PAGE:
The main problem here is that we have domesticated g-d. We have forgotten the command passed down through our Hebrew heritage never to image-in g-d. The wisdom of our tradition tells us that if we craft g-d to an image, it will inevitably reflect ourselves. This is called idolatry. G-d is not a man or women. G-d may hold "feminine" characteristics or "masculine" characteristics, but these are projections based on our own categorizations. 

This idolatry is latched onto by the culture at large which has operated for centuries as a patriarchy. The Womens Liberation movement and the Queer movements have made great strides in recent decades, but as those movements both recognize, we have a long way to go. The answer is not to turn our society into a matriarchy, but to get rid of the "archy" all together- to strive towards an egalitarian way of being that recognizes the beauty in the duality of masculine/feminine so deeply that the lines begin to blur and the duality begins to dissipate. Long live the revolution!


The Poverty of Philosophy

Posted: November 25, 2008 in Uncategorized

Here's a speech by the Harlem rapper Immortal Technique on  U.S. Foreign Policy in Latin America. I just returned from the annual School of the Americas protest and vigil. The SOA is a military training camp for Latin American soldiers. It is run and funded by the United States as a means of teaching Latin American soldiers how to best bring "democracy" to their countries, yet it promotes and teaches the use of terror tactics including  "…execution of guerrillas, extortion, physical abuse, coercion, and false imprisonment,"  according to the U.S. Intelligence Oversight Board in 1996. Countless victims have been raped, tortured, and/or assassinated by SOA graduates in the last 60 years of the schools existence. Anyway, give this speech a listen. I think it really drives home the point of the U.S.'s corrupt foreign policy that benefits the elite while leaving the rest of the world in shambles.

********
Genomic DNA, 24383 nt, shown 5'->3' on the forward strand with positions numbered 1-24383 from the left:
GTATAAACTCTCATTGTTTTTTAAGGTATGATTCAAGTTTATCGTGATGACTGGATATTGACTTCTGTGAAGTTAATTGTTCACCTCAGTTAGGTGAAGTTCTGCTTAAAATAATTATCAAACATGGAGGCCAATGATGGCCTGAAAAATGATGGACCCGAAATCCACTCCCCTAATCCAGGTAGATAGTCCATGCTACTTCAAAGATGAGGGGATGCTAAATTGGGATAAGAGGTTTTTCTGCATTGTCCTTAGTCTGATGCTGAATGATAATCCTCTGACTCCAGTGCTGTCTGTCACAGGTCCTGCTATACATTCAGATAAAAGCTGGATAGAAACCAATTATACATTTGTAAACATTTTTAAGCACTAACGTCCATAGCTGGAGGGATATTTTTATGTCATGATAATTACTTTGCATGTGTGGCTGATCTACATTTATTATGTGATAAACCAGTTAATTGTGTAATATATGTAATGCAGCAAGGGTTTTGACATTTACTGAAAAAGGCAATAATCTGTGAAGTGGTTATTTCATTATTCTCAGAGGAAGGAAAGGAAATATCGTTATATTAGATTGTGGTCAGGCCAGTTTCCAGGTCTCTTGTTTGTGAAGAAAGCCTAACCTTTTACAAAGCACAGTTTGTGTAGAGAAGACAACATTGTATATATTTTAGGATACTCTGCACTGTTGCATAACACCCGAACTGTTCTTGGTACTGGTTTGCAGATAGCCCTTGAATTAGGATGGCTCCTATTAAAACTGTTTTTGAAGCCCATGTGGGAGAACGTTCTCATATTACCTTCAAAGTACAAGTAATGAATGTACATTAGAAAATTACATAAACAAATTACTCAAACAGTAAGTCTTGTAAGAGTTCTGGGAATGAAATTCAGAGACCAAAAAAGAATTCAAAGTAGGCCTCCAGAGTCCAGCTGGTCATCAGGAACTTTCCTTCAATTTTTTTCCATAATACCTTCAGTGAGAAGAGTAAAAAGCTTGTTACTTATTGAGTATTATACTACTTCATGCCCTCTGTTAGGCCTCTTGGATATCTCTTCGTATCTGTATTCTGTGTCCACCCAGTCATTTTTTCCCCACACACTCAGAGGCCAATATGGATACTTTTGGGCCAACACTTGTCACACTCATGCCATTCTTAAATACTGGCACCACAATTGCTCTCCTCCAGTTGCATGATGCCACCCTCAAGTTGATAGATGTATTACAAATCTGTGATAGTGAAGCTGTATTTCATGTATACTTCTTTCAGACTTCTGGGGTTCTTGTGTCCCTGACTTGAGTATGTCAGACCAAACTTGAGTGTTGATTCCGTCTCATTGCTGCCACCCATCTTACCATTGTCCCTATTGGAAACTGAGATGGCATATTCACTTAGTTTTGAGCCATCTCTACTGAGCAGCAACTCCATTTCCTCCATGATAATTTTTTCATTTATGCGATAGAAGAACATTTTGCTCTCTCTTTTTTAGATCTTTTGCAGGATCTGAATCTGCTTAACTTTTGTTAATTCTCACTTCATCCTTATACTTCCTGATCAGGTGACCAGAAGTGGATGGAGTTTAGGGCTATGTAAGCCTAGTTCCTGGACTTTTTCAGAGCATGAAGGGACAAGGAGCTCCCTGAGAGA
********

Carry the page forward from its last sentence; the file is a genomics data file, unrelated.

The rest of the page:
My Deep Ecological Shift

Posted: November 24, 2008 in Uncategorized

I haven't written a blog since before the elections. I have had a lot of problems with my computer, and have done some traveling. I experienced a lot of awesome things while traveling and have a lot to write about. So I'll probably be posting a bit more frequently. A shift in my blog might become apparent, as I have recently been getting into some new ideas. For a while now I have been experimenting with gardening and reading a lot about herbalism. A recent shift in my perspective has really helped me become more attuned to the natural world. I'm not sure of the cause, which leads me to believe it may be divine (sure, not the best logic, but i think you know what I mean). Anthropologists tell us that we as humans have not yet evolved to be comfortable in our modern industrial setting- as setting in which all the real work is done for us, and all we have to do is sit at a computer and "one-click shop." We are still very much physiologically wired to be in our natural state- connected with the earth, hunting, gathering, and working the land. That is why we "go crazy" when we are in an office all day. It's not some irresponsible anti-work ethic that leads anarchists to be against the tyranny of the cubical. It's a realization that we are not living in accordance with our true purpose. When we sit behind a desk for hours a day and only walk outside once for a prepackaged lunch and a breath of fresh air, we are not being human. Recently I have been really identifying with the ideas of a new-ish strain of thinking called Anarcho-Primitivism, most recently popularized by John Zerzan as Green Anarchy. The ideas of Anarcho-Primitivism really strike a chord deep inside me. New anthropological evidence that has really been developed within the last 40 years or so concludes that pre-civilized peoples did not live a life that was, "brutish, harsh, violent, and short." as Thomas Hobbes speculated, but that they were actually less violent, happier, had more leisure time, and were far more ecologically sustainable.  In this time of deep ecological crisis, I feel like a radical reconnection to the natural world is really what we need to be talking about. Yes, I mean primitivism. I don't know what it will look like; it's silly to think that we could "go back" to a primitive way of being. But I think that a deeply spiritual reinterpretation of our wild natures just might offer us hope for the future. The Natives were telling us this since that fateful Thanksgiving day when we began to kill them and their herds, stealing their lands and turning this country into an industrial wasteland, now deprived of salmon and pigeons and plowable land. We need a deep ecological shift -in our personal perspectives, and in how we organize society as a whole. 

"Then the angel showed me the river of life flowing through the middle of the city street, and on either side was the tree of life… whose leaves were for the healing of the nations."

Revelation 22:2